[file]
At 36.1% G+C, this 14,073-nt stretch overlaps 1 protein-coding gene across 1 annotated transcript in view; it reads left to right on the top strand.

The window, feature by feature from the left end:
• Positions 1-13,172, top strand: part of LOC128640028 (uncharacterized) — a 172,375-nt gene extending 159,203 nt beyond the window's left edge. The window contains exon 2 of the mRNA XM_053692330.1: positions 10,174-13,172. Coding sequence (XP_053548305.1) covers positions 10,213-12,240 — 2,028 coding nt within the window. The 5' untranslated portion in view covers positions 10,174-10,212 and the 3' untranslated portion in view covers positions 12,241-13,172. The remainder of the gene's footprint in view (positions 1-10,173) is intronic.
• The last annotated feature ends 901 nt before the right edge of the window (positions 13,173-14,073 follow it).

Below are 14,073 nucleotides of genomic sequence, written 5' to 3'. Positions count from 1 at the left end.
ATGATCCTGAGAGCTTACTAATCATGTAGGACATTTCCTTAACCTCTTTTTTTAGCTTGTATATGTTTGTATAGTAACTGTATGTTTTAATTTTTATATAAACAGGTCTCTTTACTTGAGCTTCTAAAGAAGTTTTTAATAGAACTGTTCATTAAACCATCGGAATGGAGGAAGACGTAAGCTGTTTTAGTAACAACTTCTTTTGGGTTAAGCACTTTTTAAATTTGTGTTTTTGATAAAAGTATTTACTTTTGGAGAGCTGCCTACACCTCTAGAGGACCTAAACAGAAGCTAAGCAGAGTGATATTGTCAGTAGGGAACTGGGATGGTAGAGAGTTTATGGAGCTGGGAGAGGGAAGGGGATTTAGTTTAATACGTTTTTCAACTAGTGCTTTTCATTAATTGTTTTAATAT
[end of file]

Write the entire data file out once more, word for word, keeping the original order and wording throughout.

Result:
At 36.1% G+C, this 14,073-nt stretch overlaps 1 protein-coding gene across 1 annotated transcript in view; it reads left to right on the top strand.

The window, feature by feature from the left end:
• Positions 1-13,172, top strand: part of LOC128640028 (uncharacterized) — a 172,375-nt gene extending 159,203 nt beyond the window's left edge. The window contains exon 2 of the mRNA XM_053692330.1: positions 10,174-13,172. Coding sequence (XP_053548305.1) covers positions 10,213-12,240 — 2,028 coding nt within the window. The 5' untranslated portion in view covers positions 10,174-10,212 and the 3' untranslated portion in view covers positions 12,241-13,172. The remainder of the gene's footprint in view (positions 1-10,173) is intronic.
• The last annotated feature ends 901 nt before the right edge of the window (positions 13,173-14,073 follow it).

Below are 14,073 nucleotides of genomic sequence, written 5' to 3'. Positions count from 1 at the left end.
ATGATCCTGAGAGCTTACTAATCATGTAGGACATTTCCTTAACCTCTTTTTTTAGCTTGTATATGTTTGTATAGTAACTGTATGTTTTAATTTTTATATAAACAGGTCTCTTTACTTGAGCTTCTAAAGAAGTTTTTAATAGAACTGTTCATTAAACCATCGGAATGGAGGAAGACGTAAGCTGTTTTAGTAACAACTTCTTTTGGGTTAAGCACTTTTTAAATTTGTGTTTTTGATAAAAGTATTTACTTTTGGAGAGCTGCCTACACCTCTAGAGGACCTAAACAGAAGCTAAGCAGAGTGATATTGTCAGTAGGGAACTGGGATGGTAGAGAGTTTATGGAGCTGGGAGAGGGAAGGGGATTTAGTTTAATACGTTTTTCAACTAGTGCTTTTCATTAATTGTTTTAATAT